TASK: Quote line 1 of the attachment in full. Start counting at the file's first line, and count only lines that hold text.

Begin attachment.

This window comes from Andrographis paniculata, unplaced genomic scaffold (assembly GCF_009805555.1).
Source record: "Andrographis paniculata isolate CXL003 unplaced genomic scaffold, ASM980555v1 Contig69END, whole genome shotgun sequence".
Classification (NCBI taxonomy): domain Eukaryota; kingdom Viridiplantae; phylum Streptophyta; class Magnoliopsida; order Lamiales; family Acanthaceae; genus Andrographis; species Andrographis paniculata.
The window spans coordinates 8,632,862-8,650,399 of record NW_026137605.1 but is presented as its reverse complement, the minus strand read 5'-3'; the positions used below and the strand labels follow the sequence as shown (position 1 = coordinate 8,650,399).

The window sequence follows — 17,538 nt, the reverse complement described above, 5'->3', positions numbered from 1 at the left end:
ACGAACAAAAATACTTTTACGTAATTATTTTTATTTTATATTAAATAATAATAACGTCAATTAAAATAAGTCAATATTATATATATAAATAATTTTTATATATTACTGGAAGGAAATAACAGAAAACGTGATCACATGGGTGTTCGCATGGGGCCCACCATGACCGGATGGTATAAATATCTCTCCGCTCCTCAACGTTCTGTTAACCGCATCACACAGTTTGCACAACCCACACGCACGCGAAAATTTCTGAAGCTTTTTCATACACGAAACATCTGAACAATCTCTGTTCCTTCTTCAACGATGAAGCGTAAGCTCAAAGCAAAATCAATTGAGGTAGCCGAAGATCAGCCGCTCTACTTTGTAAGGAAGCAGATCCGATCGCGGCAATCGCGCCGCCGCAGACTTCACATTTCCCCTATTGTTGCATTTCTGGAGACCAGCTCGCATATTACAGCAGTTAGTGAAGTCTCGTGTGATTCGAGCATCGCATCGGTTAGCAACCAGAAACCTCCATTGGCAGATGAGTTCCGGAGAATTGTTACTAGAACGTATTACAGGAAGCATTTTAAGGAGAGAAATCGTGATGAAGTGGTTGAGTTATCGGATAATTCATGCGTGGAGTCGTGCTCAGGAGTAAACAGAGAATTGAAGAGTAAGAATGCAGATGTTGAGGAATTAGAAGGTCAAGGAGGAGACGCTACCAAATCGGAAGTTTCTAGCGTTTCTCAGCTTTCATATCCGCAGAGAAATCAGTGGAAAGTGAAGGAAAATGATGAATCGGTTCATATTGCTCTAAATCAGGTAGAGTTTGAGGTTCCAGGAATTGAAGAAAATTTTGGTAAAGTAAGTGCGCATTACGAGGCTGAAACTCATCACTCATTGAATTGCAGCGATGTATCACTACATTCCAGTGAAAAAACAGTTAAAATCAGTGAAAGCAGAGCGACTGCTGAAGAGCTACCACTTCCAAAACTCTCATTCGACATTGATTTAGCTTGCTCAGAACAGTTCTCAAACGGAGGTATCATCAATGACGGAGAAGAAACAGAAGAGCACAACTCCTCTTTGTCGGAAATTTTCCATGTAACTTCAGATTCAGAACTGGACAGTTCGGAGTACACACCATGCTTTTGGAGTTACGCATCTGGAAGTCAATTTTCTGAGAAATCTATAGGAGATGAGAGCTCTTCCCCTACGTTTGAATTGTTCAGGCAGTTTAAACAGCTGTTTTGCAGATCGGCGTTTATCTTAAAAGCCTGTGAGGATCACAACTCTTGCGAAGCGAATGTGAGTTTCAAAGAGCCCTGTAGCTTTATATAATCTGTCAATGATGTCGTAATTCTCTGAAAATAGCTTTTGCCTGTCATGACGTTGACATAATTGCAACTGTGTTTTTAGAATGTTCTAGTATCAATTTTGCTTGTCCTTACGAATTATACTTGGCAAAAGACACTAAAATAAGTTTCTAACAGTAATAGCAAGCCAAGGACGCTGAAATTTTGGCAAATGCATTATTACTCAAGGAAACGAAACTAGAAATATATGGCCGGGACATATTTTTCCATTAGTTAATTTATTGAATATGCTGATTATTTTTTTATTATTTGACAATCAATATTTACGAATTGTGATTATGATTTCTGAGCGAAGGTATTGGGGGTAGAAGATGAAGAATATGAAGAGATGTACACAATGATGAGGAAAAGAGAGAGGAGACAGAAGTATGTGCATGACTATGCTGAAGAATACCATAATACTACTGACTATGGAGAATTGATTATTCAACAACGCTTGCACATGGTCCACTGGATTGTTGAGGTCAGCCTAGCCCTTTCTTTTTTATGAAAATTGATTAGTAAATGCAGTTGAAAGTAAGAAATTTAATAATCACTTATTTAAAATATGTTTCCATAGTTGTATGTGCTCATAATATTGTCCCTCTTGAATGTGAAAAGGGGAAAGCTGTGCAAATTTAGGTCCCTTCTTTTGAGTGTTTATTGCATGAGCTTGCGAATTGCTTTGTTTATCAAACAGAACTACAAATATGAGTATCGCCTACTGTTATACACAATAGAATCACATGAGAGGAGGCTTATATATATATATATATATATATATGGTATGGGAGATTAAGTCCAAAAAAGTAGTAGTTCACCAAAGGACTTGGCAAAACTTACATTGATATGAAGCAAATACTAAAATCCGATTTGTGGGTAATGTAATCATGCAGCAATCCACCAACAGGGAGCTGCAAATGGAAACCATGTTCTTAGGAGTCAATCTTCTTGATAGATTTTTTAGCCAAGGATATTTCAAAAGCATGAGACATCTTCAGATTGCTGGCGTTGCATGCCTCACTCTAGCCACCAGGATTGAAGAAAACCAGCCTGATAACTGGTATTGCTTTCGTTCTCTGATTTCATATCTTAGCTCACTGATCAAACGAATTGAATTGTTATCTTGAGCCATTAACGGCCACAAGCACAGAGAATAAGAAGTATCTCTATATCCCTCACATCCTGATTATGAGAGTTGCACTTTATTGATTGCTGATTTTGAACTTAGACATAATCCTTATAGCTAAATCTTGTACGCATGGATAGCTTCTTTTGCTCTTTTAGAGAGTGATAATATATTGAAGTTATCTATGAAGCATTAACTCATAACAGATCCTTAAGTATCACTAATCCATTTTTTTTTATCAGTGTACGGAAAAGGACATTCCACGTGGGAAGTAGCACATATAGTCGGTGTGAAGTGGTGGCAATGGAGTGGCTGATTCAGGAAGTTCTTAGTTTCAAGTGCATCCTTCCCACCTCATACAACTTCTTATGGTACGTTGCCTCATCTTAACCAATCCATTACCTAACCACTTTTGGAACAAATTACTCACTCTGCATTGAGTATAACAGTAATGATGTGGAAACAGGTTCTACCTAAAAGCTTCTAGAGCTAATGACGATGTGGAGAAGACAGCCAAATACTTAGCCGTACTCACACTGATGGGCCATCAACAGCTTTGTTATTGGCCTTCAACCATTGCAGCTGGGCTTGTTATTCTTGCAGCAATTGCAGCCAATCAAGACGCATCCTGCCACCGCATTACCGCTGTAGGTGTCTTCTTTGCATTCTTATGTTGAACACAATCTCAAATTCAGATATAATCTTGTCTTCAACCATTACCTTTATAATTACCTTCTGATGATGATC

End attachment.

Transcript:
This window comes from Andrographis paniculata, unplaced genomic scaffold (assembly GCF_009805555.1).